(Bloomberg) -- Reforming European Union insurance rules to release billions of pounds of capital is a key part of the UK government’s program to boost the economy. The market turmoil unleashed by the mini-budget may make such ambitions harder to deliver.
The combination of rising interest rates and jitters triggered by the near blowup in liability-driven pension funds could undermine the government’s efforts to roll back EU-era Solvency II rules, making it more difficult to hit its targets for growth, according to several financial and regulatory experts.
There could be “small tweaks” to Solvency II, but the scope is likely to be limited, according to Huw van Steenis, a former adviser to Mark Carney when he was Bank of England governor. “More a whimper than Big Bang 2.0,” van Steenis said. Two other regulatory experts who didn’t want to be identified discussing government policy agreed that the push to soften insurance regulation may have been weakened by the market turmoil.
The Treasury said it would push ahead.
“We are absolutely committed to delivering reforms to Solvency II, which could unlock tens of billions of pounds of investment into long-term UK infrastructure,” a government spokesperson said. Kwarteng has said he will announce “an ambitious set of regulatory reforms” this Autumn to drive a 2.5% growth target.
Even if the changes are pushed through, higher interest rates could anyway dilute the expected benefits of Solvency II reform. Such an environment shrinks the amount of capital that can be released and reduces the relative attractiveness of the returns offered by infrastructure projects, which the government hoped would be the primary destination for any freed funds.
A piece of technocratic regulation introduced in 2016 to harmonize insurance rules for 28 countries, Solvency II has become a high-profile target in the campaign by Prime Minister Liz Truss and Chancellor of the Exchequer Kwasi Kwarteng to cut red tape and create a Brexit dividend.
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While there is broad support in the financial community and across political parties for some reform of Solvency II to suit UK companies and to unlock capital for investment in areas such as infrastructure and climate transition, there have also been warnings that deregulation could increase risks.
The Prudential Regulation Authority, the arm of the Bank of England that is responsible for soundness of the financial system, supports changes to part of the Solvency II regime. But it wants tougher, not lighter, standards for the so-called matching adjustment, which balances long-term assets with liabilities in the form of promises to pay pensions to policyholders until they die.
The PRA did not comment.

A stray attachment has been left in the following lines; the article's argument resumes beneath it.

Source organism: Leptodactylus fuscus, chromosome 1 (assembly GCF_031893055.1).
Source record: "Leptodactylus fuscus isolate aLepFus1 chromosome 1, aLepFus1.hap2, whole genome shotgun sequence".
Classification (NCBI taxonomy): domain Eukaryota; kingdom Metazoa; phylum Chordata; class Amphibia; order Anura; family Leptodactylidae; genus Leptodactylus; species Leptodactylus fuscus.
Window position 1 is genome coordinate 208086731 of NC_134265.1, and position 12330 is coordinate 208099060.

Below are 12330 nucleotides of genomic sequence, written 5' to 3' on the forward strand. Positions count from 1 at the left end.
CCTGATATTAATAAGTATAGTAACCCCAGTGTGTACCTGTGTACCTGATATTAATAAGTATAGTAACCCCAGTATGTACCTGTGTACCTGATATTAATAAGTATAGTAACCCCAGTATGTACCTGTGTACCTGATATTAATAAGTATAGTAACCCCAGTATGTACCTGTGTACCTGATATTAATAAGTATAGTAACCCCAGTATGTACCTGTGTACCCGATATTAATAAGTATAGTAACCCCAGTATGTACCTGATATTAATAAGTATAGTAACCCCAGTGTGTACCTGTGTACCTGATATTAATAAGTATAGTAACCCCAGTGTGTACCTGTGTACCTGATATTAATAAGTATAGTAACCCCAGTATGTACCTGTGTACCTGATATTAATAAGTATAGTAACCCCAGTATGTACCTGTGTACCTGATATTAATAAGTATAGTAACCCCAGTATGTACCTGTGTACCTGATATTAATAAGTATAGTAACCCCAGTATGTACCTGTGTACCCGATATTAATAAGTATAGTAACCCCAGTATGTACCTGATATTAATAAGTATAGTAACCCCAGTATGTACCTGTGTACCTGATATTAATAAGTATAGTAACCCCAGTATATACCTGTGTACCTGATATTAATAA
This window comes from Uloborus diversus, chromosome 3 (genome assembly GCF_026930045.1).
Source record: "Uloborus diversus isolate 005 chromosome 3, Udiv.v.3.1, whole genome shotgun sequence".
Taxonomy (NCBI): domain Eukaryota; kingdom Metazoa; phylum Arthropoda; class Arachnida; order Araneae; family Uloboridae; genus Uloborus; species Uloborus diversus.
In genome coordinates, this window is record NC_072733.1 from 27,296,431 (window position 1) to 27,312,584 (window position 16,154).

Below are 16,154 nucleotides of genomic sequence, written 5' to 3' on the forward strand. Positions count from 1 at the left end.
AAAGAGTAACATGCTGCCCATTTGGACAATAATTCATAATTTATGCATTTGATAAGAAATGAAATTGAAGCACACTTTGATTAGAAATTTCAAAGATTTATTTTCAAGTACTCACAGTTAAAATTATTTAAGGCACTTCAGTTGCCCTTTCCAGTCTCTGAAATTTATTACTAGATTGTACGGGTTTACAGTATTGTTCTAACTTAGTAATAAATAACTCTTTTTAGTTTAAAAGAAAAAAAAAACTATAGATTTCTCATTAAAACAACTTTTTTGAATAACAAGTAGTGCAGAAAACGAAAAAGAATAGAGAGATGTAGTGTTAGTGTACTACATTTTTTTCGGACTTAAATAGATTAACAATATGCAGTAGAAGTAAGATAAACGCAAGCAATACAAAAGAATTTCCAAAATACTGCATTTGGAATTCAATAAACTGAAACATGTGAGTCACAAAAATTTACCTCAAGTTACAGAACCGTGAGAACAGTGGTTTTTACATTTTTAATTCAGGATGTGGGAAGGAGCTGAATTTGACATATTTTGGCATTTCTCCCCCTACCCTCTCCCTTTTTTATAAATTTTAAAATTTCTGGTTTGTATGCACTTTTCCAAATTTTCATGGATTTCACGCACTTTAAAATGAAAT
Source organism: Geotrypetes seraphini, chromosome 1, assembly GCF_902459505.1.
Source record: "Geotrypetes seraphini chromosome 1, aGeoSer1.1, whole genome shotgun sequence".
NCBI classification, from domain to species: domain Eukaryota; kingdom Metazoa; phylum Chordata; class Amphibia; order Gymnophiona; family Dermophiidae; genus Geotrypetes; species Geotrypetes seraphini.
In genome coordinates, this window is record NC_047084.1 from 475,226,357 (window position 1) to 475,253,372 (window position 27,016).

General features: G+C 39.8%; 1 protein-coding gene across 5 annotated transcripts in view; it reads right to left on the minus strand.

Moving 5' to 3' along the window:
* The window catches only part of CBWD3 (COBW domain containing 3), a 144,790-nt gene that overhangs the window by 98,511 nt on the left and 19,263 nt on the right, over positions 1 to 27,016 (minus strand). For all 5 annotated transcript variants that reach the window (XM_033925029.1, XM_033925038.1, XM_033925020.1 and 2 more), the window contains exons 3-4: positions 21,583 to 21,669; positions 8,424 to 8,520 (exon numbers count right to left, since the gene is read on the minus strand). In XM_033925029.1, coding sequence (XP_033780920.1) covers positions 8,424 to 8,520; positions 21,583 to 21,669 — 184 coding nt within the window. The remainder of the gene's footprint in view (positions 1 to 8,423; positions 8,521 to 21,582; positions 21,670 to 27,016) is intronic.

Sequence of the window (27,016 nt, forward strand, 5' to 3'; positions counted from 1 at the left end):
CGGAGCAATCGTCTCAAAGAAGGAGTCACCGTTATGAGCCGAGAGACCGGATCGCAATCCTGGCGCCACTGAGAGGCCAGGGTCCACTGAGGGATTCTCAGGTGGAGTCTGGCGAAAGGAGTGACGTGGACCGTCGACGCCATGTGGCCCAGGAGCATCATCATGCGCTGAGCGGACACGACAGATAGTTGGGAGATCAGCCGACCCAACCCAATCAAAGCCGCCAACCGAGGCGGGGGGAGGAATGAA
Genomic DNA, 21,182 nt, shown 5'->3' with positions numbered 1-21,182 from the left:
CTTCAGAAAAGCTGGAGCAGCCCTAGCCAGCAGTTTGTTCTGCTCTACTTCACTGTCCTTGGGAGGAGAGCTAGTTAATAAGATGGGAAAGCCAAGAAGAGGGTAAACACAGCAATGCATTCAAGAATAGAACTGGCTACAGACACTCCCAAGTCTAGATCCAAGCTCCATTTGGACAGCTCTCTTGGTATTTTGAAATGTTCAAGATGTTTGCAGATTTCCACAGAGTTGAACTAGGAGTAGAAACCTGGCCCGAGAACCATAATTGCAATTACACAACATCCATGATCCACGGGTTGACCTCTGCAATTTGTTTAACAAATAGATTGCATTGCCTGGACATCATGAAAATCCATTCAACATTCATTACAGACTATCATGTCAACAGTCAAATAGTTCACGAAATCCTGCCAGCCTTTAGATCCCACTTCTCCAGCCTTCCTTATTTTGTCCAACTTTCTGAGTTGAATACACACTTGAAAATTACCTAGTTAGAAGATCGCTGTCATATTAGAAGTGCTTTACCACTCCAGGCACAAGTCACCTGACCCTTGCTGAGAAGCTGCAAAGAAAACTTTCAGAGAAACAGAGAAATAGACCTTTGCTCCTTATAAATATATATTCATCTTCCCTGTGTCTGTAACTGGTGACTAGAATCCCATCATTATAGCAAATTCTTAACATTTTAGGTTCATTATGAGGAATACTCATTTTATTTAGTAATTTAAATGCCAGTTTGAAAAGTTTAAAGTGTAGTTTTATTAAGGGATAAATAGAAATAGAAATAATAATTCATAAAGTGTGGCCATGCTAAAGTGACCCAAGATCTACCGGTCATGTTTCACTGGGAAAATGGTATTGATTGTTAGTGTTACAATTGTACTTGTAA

Pension Fund Jitters
The distress in liability-driven pension fund investments, which were triggered by falling gilt prices forcing the Bank of England to announce a £65 billion ($74.2 billion) programme to shore up the market, focused minds on the risks of situations where financial firms become forced sellers of relatively illiquid assets, van Steenis said.
That has likely reinforced the PRA’s caution over allowing insurers to invest in a wider array of assets, he said.
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“The government’s signature Solvency II reform to ‘unleash tens of billions’ towards green infrastructure is extremely unlikely after last week,” said van Steenis, who is co-chair of the World Economic Forum’s financial services council. The BOE will be emboldened to keep matching adjustments for “illiquid infrastructure” and insurers will also “tread gingerly” in the wake of the market upset, he said.
Still, there are several differences between the LDI issues and insurers, analysts said, including the large amounts of liquid assets that insurers operate with.
The current interest rate environment may also dampen the impact of Solvency II reform. Rising rates reduce the amount of capital insurers will be able to release due to the way their risk margin is calculated. The PRA said in July Solvency II reforms could generate £45 billion to £90 billion from insurers’ capital to invest in the economy, which would be lower in a high rates environment.
Another factor is the improvement in returns on corporate bonds and other assets, which may make insurance companies and pension funds less keen on directing funds into infrastructure investment, further undermining the government’s plans. “I think as yields rise pension fund managers will likely feel less enthusiastic about investing in alternative assets like infrastructure projects,” said Kevin Ryan, a Bloomberg Intelligence insurance analyst.
Many in the City of London expect the Treasury to add more on Solvency II to its Financial Services and Markets Bill, its framework for post-Brexit rules for banks, insurers and asset managers. But the government’s sweeping plans to deregulate the City of London may be harder to achieve since Kwarteng’s speech.
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“This is is a broad issue we’re confronting now over the government’s proposals for Big Bang 2,” Richard Portes, professor of economics at London Business School, said. “Events of last week suggest that financial markets are fragile and that you deregulate at some risk.”
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